A citizen who attended a Senate Armed Services Committee hearing about Guantanamo Bay was so shocked by the ugly rhetoric from some senators that she spoke up and was arrested. Now in an open letter, Helen Schietinger is asking Sen. McCain to use his chairmanship to finally close the prison.
When information becomes a weapon – whether in geopolitics or domestic politics – the democratic principle of an informed electorate is sacrificed, as is now the case in modern America, where some leaders pander to parts of the electorate that are disdainful of science, as ex-CIA analyst Paul R. Pillar observes.
Exclusive: Despite promises of “openness,” President Obama has treated information that could inform American democracy like Tolkien’s character Gollum coveted his “precious” ring. Obama is keeping for himself analyses that could change how the public sees the crises in Syria and Ukraine, writes Robert Parry.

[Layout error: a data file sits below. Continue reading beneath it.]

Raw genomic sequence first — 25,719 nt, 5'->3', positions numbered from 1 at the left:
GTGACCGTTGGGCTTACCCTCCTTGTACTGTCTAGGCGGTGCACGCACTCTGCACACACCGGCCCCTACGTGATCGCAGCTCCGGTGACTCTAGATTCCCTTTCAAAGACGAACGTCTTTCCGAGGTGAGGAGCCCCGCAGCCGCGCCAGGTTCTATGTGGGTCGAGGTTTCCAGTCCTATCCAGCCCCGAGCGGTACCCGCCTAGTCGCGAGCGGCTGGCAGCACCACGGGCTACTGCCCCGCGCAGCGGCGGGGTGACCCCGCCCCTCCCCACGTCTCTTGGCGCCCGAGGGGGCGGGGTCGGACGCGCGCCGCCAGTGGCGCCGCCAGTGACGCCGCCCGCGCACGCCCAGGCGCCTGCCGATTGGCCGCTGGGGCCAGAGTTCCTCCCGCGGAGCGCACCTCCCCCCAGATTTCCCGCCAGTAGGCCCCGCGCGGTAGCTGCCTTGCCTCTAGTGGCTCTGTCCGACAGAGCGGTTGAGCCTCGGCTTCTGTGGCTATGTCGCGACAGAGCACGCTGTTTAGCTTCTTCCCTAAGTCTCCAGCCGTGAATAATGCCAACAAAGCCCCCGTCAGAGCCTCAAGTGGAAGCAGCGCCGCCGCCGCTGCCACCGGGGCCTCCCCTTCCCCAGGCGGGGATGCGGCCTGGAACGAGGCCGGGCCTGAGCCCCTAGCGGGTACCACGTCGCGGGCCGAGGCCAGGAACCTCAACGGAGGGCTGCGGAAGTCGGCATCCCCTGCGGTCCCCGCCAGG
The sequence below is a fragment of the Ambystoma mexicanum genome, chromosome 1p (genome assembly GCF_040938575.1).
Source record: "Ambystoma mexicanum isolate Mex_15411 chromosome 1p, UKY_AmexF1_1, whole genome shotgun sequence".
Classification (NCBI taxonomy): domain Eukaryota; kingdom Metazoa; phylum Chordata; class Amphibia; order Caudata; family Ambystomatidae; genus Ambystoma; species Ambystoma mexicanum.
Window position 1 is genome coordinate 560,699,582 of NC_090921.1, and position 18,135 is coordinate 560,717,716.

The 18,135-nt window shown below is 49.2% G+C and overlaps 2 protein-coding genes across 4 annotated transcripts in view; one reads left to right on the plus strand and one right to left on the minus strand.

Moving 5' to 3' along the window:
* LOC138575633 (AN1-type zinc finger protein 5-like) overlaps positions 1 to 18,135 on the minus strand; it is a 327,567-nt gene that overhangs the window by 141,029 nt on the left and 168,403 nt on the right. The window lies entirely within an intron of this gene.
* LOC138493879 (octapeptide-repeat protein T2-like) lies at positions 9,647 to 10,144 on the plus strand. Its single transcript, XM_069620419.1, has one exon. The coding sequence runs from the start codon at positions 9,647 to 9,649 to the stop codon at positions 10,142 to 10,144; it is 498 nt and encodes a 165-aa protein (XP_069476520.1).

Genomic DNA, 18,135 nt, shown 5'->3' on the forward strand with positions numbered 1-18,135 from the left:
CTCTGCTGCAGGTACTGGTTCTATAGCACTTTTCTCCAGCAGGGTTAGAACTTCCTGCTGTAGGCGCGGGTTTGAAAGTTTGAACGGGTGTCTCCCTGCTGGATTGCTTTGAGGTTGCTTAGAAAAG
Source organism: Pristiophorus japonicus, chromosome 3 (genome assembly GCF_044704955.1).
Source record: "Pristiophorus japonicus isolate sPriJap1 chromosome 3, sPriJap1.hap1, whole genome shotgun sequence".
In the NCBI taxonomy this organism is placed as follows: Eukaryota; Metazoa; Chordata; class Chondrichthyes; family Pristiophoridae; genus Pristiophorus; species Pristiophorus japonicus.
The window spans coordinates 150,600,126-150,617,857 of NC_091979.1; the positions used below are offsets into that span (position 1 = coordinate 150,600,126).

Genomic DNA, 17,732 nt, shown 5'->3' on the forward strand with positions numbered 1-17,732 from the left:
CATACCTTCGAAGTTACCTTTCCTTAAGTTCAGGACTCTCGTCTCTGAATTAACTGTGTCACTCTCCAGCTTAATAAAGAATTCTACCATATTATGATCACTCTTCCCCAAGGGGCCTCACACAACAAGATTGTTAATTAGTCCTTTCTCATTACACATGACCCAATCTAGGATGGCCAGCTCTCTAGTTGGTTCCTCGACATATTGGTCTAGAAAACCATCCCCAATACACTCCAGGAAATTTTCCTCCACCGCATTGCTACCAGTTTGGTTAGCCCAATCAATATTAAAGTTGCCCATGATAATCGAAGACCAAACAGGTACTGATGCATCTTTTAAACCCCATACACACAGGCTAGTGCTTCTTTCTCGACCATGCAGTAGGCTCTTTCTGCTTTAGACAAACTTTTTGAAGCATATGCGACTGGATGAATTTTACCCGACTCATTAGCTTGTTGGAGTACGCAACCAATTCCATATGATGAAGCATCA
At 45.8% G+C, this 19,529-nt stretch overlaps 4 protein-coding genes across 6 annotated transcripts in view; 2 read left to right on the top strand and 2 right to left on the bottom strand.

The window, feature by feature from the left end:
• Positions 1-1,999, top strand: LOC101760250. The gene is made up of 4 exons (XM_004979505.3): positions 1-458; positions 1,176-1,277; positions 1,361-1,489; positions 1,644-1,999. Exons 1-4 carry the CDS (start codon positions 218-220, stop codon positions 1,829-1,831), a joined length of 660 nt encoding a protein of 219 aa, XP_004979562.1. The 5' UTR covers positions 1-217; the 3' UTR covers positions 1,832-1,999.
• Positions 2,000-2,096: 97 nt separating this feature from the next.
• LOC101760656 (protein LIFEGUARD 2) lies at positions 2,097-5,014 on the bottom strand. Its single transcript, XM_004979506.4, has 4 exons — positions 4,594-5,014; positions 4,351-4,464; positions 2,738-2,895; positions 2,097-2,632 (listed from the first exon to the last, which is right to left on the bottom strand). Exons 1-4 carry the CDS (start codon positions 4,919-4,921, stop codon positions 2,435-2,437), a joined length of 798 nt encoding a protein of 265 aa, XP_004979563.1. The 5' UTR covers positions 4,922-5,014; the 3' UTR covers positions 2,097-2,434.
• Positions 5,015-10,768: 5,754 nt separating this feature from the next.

By addressing the U.S. Congress for a third time, Israeli Prime Minister Netanyahu will again demonstrate his mastery of the American political process, using the backdrop of repeated standing ovations to keep Israelis from thinking too much about economic troubles, writes ex-CIA analyst Paul R. Pillar.
The International Criminal Court brought hope that victims of serious crimes of state could finally get some justice, but instead the truly powerful have retained their impunity while alleged violators from weak countries are dragged before the ICC, a reality that may yet change, says Lawrence Davidson.
Still fearing of accusations about a lack of patriotism, Hollywood keeps making movies like “American Sniper” that ignore the criminality of the U.S. invasion of Iraq, an attitude that, in turn, makes it harder for President Obama to show restraint in foreign crises, notes Independent Institute’s Ivan Eland.
Exclusive: Many parts of the South, including Arlington, Virginia, just outside the U.S. capital, still honor Confederate President Jefferson Davis by attaching his name to important roadways. But a recent study on lynching puts the motive for honoring that white supremacist in a sickening new light, writes Robert Parry.
The hypocrisy of American journalism knows no bounds, punishing individual journalists for personal failings but giving a pass on major abuses like pimping for the Iraq War. Thus, NBC’s Brian Williams was suspended for a personal falsehood not for failing to challenge government lies, notes Gerald Celente.